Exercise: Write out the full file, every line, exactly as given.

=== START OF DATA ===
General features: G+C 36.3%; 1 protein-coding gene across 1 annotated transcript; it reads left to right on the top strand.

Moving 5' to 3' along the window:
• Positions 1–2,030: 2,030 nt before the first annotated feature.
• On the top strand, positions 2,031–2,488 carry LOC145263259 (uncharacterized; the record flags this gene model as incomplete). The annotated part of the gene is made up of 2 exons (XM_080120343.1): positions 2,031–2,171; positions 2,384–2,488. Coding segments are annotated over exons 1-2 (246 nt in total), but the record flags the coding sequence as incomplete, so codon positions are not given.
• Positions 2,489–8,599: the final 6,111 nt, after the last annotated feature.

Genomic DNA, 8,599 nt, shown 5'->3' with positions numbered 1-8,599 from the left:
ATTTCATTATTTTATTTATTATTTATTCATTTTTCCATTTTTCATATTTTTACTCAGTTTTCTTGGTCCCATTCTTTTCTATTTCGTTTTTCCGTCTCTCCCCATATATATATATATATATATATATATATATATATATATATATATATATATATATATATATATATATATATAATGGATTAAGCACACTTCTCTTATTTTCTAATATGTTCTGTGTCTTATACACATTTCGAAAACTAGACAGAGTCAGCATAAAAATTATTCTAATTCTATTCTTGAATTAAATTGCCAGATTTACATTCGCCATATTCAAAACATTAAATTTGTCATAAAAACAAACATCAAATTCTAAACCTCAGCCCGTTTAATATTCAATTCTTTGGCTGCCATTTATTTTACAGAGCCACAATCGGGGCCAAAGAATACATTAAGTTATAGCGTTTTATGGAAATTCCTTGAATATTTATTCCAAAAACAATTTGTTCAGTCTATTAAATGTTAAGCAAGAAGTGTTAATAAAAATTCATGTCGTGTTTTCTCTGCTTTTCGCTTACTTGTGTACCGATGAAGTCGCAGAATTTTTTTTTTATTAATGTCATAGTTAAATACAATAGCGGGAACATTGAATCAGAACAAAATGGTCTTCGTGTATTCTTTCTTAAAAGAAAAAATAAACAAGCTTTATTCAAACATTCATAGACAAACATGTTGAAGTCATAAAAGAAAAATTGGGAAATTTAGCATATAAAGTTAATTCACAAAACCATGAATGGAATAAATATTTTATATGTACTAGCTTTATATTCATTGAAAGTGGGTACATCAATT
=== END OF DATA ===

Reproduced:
General features: G+C 36.3%; 1 protein-coding gene across 1 annotated transcript; it reads left to right on the top strand.

Moving 5' to 3' along the window:
• Positions 1–2,030: 2,030 nt before the first annotated feature.
• On the top strand, positions 2,031–2,488 carry LOC145263259 (uncharacterized; the record flags this gene model as incomplete). The annotated part of the gene is made up of 2 exons (XM_080120343.1): positions 2,031–2,171; positions 2,384–2,488. Coding segments are annotated over exons 1-2 (246 nt in total), but the record flags the coding sequence as incomplete, so codon positions are not given.
• Positions 2,489–8,599: the final 6,111 nt, after the last annotated feature.

Genomic DNA, 8,599 nt, shown 5'->3' with positions numbered 1-8,599 from the left:
ATTTCATTATTTTATTTATTATTTATTCATTTTTCCATTTTTCATATTTTTACTCAGTTTTCTTGGTCCCATTCTTTTCTATTTCGTTTTTCCGTCTCTCCCCATATATATATATATATATATATATATATATATATATATATATATATATATATATATATATATATATATATAATGGATTAAGCACACTTCTCTTATTTTCTAATATGTTCTGTGTCTTATACACATTTCGAAAACTAGACAGAGTCAGCATAAAAATTATTCTAATTCTATTCTTGAATTAAATTGCCAGATTTACATTCGCCATATTCAAAACATTAAATTTGTCATAAAAACAAACATCAAATTCTAAACCTCAGCCCGTTTAATATTCAATTCTTTGGCTGCCATTTATTTTACAGAGCCACAATCGGGGCCAAAGAATACATTAAGTTATAGCGTTTTATGGAAATTCCTTGAATATTTATTCCAAAAACAATTTGTTCAGTCTATTAAATGTTAAGCAAGAAGTGTTAATAAAAATTCATGTCGTGTTTTCTCTGCTTTTCGCTTACTTGTGTACCGATGAAGTCGCAGAATTTTTTTTTTATTAATGTCATAGTTAAATACAATAGCGGGAACATTGAATCAGAACAAAATGGTCTTCGTGTATTCTTTCTTAAAAGAAAAAATAAACAAGCTTTATTCAAACATTCATAGACAAACATGTTGAAGTCATAAAAGAAAAATTGGGAAATTTAGCATATAAAGTTAATTCACAAAACCATGAATGGAATAAATATTTTATATGTACTAGCTTTATATTCATTGAAAGTGGGTACATCAATT